“Banal Presents” was the final installment in a trilogy of exhibitions at the Institute of Contemporary Art curated by Meg Onli and titled Colored People Time, after a black expression that frames a supposed lack of punctuality on the part of black people as the effect of a particular sense of time. Using this notion as a departure point, Onli argues that black artistic work in the United States expresses a temporality that troubles normative society’s focus on productivity. The exhibitions—which will be shown together at the MIT List Visual Arts Center in Cambridge, Massachusetts, between February and April—invoked what literary scholar and cultural historian Saidiya Hartman calls the afterlife of slavery: “skewed life chances, limited access to health and education, premature death, incarceration, and impoverishment.” This latest show was preceded by “Mundane Futures” and “Quotidian Pasts,” which explored what might lie ahead and what already happened, though all three exhibitions blurred the lines between past, present, and future. The descriptors in their titles point to the ubiquity of the subject matter, while also (given their near-synonymousness) highlighting how things stay the same.
“Banal Presents” comprised four works by three artists: Cameron Rowland, Sable Elyse Smith, and Carolyn Lazard. Although physically small, the show was conceptually large. Examining themes of private property, incarceration, education, and medicine, the artists intervene in institutions that seem too big to touch—even while they intimately touch the lives of vast numbers of people. Rowland’s Depreciation (2018)—which consists of legal documentation concerning his purchase of one acre of land on former plantation property and placing a restrictive covenant on it so that its value was depreciated to $0—walks the line between conceptual art and political action. Smith, meanwhile, engages with the ways in which the cruel logic of incarceration affects children. The ICA show featured her Coloring Book 33 (2019), a screen print of a page from a coloring book offered to children visiting inmates. Above the instruction to “Draw your own picture,” Smith has drawn a sideways rainbow and written, in a childlike script, not my father, not my brother, not my cousin, nor a cheap fuck, not friend, teacher, neighbor, acquaintance, not my fiction. Her Pivot (2019) is a sculpture in the form of a toy jack whose prongs, topped with blue powder-coated aluminum circles, resemble prison visitation stools. These seats can’t be sat on, the jack can’t be played with. Smith uses the aesthetics of games to insist that keeping people locked in cages is hardly a game.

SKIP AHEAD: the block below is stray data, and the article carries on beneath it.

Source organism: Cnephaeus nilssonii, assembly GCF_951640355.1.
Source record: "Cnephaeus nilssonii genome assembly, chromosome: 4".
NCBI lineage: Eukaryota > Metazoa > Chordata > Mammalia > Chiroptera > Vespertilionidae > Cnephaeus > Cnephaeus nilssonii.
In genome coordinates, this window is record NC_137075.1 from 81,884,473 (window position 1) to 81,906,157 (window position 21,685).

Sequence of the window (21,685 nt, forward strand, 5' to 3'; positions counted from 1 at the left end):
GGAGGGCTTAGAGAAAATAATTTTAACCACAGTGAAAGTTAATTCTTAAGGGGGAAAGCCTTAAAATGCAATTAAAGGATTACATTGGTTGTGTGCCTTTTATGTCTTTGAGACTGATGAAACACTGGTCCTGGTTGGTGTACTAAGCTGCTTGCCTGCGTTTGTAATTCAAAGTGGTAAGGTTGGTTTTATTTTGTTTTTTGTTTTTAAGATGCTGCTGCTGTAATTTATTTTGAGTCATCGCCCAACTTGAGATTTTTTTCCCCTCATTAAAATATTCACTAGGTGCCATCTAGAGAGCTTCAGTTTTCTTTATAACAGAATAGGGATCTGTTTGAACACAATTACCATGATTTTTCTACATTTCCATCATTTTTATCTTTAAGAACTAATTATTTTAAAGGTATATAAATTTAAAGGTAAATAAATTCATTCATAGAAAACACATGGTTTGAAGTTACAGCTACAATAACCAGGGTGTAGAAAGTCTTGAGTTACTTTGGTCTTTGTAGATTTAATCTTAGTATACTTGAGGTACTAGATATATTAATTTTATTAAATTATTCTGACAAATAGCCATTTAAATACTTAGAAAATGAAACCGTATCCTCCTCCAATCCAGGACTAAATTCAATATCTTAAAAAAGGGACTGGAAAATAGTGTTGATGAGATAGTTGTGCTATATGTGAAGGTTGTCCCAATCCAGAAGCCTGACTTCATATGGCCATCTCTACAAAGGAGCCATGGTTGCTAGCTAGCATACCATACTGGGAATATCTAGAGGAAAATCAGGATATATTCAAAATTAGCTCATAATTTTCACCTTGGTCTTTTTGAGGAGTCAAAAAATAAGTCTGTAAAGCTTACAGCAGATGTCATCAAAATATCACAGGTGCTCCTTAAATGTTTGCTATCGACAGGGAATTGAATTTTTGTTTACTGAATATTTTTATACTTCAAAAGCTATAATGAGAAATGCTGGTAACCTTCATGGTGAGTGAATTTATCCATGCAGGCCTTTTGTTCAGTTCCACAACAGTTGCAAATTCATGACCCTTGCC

Directly across the room, Carolyn Lazard’s fifteen-minute video Pre-Existing Condition (2019) brought the prison, university, and hospital into direct conversation with one another. The work draws on two sources: archival documents related to the research projects of Dr. Albert M. Kligman, a dermatologist who taught at the University of Pennsylvania (of which the ICA is part) and conducted experiments on inmates at Philadelphia’s Holmesburg Prison between 1951 and 1974; and the oral history of Edward Yusuf Anthony, a Holmesburg survivor. Struggling with illnesses related to long-term health effects of Dr. Kligman’s tests, Anthony experiences long days. “When I wake up, I have many pains, you know, my hips, my back, the arthritis—you know, I’m thankful. I’m thankful that I woke. But what I’m gonna do today? So I just get up and put out the trash, wash the dishes. Cook something for me and my wife, you know what I mean, turn on the TV, watch my favorite shows. Stuff like that,” he says. The juxtaposition between Dr. Kligman’s cold, typed black-and-white documents (shown on-screen as stills) and Anthony’s attention to the labor it takes for him to do basic household tasks—one after another, day after day—is jarring, and conveys how institutional malpractice plays out on the individual level. This last exhibition in the epic Colored People Time series seemed to suggest that, although the passing of time is universal, the present for black people is very specific: uneven, unavoidable, unrelenting.
This article appears under the title “’Banal Presents’” in the January 2020 issue, pp. 82–83.